My Ratings

Components:  4/5

The componants are pretty good in this game.  I love the boats and how everything fits in them nice and neat.  It’s fun to load and unload your boats.  The different livestock are really nice.  I was shocked about how nice and big the tiles are in the game.  I guess I was expecting like Suburbia sized tiles, but these are bigger and the art is great.  A couple of knocks are the player boards are just card stock, and the art of the livestock are sometimes hard to tell what they are.  Horses, goats and cows look very similar.  Everything is just fine but nothing to go ga ga over.  First player token is pretty awesome!

Mechanisms:  3/5

Nothing really stands out in this category.  It is all pretty much your standard stuff.

Strategy:  4/5

There is some really nice strategy in this game.  It all starts at the beginning with who you choose as your starting Viking.  This will determine what strategy you want to focus on.  But there is even strategy on which and when to play what tile where.  You could put a tile down with an enemy ship to block off the path of someone who is carrying two livestock, forcing them to either drop one off or go around.  You could put a livestock on the opposite side of the map then where someone is that needs it.  Or placing that last livestock you need right next to where you are to be able to get it before someone else can get to it.  There are some nice decisions to make at this point.  But then there are tons of ways to score.  Dead Vikings give you plenty of points but handicap you from doing much else if they all die early.  Collecting livestock will get you some points but might take you longer.  Everything seems to have a good side and a bad side and they all seem to even each other out.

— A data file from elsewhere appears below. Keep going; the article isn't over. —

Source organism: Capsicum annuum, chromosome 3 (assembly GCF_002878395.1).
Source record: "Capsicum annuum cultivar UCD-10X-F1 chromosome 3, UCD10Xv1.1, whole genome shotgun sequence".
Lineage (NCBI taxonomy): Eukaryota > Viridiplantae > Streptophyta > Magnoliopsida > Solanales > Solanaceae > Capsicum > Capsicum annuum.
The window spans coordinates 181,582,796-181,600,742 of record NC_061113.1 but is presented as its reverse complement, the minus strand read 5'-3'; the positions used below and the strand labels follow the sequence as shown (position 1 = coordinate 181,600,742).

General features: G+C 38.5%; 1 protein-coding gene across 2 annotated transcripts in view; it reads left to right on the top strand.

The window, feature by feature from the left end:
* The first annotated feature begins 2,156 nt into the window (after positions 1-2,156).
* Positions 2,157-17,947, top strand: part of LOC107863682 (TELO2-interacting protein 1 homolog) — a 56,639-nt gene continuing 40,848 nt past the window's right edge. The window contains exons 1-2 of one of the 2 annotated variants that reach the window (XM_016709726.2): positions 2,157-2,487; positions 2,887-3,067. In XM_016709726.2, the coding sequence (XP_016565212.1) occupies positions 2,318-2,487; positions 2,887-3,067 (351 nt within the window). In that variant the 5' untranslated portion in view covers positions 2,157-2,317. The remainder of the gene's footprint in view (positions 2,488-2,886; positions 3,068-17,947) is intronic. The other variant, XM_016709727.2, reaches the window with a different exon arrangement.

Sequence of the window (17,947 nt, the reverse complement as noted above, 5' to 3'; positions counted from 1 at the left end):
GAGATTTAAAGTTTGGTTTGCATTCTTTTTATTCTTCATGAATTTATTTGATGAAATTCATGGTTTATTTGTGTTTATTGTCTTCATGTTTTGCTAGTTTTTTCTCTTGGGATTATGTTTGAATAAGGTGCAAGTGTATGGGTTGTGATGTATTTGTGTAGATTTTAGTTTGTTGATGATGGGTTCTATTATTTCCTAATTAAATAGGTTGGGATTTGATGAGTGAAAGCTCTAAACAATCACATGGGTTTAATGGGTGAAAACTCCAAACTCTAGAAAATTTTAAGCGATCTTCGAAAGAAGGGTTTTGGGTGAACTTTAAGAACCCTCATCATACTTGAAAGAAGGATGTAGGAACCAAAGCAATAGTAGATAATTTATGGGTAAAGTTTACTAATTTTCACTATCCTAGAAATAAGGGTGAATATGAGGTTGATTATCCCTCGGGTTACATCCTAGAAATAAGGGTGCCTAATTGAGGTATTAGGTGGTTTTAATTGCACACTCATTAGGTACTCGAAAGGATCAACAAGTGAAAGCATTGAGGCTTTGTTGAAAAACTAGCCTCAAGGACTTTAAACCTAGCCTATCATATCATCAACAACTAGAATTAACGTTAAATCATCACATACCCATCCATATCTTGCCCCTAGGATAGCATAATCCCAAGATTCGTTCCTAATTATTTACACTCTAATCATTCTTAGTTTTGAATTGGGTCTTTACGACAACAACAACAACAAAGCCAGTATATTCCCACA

Replayability:  4/5

The different strategies seem to lend this game to replayablility.  All the different Vikings to start with are a nice bonus and can force you to try different strategies.  Islands will be different each game.  I think it will play much different at different player counts.  The two player game was very casual and probably too big???  Over all I can see us playing this game often.

Final Thoughts: 15/20

We will be keeping this for a while.  I absolutely love how quick turns are and how easy it is to understand and play.  There are many different strategies and paths to victory.  If given a choice, I would probably rather play Raiders but Explorers is a close second.  Nothing really stands out individually in this game, it just all works out nicely.